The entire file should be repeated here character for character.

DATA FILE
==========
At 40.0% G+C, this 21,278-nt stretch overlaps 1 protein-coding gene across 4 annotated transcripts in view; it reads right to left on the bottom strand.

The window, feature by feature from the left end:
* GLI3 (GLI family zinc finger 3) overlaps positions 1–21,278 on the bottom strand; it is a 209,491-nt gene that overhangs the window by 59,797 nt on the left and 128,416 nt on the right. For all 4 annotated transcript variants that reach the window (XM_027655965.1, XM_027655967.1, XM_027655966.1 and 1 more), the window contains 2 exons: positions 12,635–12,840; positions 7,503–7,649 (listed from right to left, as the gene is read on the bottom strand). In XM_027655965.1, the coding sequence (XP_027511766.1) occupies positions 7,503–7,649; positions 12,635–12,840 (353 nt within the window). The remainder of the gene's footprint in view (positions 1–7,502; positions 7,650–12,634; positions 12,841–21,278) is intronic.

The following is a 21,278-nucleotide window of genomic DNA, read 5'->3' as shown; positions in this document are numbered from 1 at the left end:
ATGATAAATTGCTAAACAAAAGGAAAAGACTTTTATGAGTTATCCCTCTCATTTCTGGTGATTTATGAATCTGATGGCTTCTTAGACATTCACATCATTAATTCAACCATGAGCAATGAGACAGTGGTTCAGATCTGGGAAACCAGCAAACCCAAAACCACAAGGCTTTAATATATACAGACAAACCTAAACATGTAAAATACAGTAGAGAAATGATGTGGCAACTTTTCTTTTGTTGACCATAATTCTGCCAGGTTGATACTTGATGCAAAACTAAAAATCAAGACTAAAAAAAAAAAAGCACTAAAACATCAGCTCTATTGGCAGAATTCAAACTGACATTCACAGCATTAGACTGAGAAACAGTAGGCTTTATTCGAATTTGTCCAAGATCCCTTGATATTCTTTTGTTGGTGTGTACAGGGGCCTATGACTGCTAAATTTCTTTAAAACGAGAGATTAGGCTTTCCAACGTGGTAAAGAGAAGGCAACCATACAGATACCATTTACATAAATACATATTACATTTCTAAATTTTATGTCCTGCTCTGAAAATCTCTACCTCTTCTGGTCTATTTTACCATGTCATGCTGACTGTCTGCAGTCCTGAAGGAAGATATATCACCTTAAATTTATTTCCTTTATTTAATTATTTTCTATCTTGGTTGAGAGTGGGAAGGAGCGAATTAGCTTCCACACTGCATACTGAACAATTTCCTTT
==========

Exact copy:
At 40.0% G+C, this 21,278-nt stretch overlaps 1 protein-coding gene across 4 annotated transcripts in view; it reads right to left on the bottom strand.

The window, feature by feature from the left end:
* GLI3 (GLI family zinc finger 3) overlaps positions 1–21,278 on the bottom strand; it is a 209,491-nt gene that overhangs the window by 59,797 nt on the left and 128,416 nt on the right. For all 4 annotated transcript variants that reach the window (XM_027655965.1, XM_027655967.1, XM_027655966.1 and 1 more), the window contains 2 exons: positions 12,635–12,840; positions 7,503–7,649 (listed from right to left, as the gene is read on the bottom strand). In XM_027655965.1, the coding sequence (XP_027511766.1) occupies positions 7,503–7,649; positions 12,635–12,840 (353 nt within the window). The remainder of the gene's footprint in view (positions 1–7,502; positions 7,650–12,634; positions 12,841–21,278) is intronic.

The following is a 21,278-nucleotide window of genomic DNA, read 5'->3' as shown; positions in this document are numbered from 1 at the left end:
ATGATAAATTGCTAAACAAAAGGAAAAGACTTTTATGAGTTATCCCTCTCATTTCTGGTGATTTATGAATCTGATGGCTTCTTAGACATTCACATCATTAATTCAACCATGAGCAATGAGACAGTGGTTCAGATCTGGGAAACCAGCAAACCCAAAACCACAAGGCTTTAATATATACAGACAAACCTAAACATGTAAAATACAGTAGAGAAATGATGTGGCAACTTTTCTTTTGTTGACCATAATTCTGCCAGGTTGATACTTGATGCAAAACTAAAAATCAAGACTAAAAAAAAAAAAGCACTAAAACATCAGCTCTATTGGCAGAATTCAAACTGACATTCACAGCATTAGACTGAGAAACAGTAGGCTTTATTCGAATTTGTCCAAGATCCCTTGATATTCTTTTGTTGGTGTGTACAGGGGCCTATGACTGCTAAATTTCTTTAAAACGAGAGATTAGGCTTTCCAACGTGGTAAAGAGAAGGCAACCATACAGATACCATTTACATAAATACATATTACATTTCTAAATTTTATGTCCTGCTCTGAAAATCTCTACCTCTTCTGGTCTATTTTACCATGTCATGCTGACTGTCTGCAGTCCTGAAGGAAGATATATCACCTTAAATTTATTTCCTTTATTTAATTATTTTCTATCTTGGTTGAGAGTGGGAAGGAGCGAATTAGCTTCCACACTGCATACTGAACAATTTCCTTT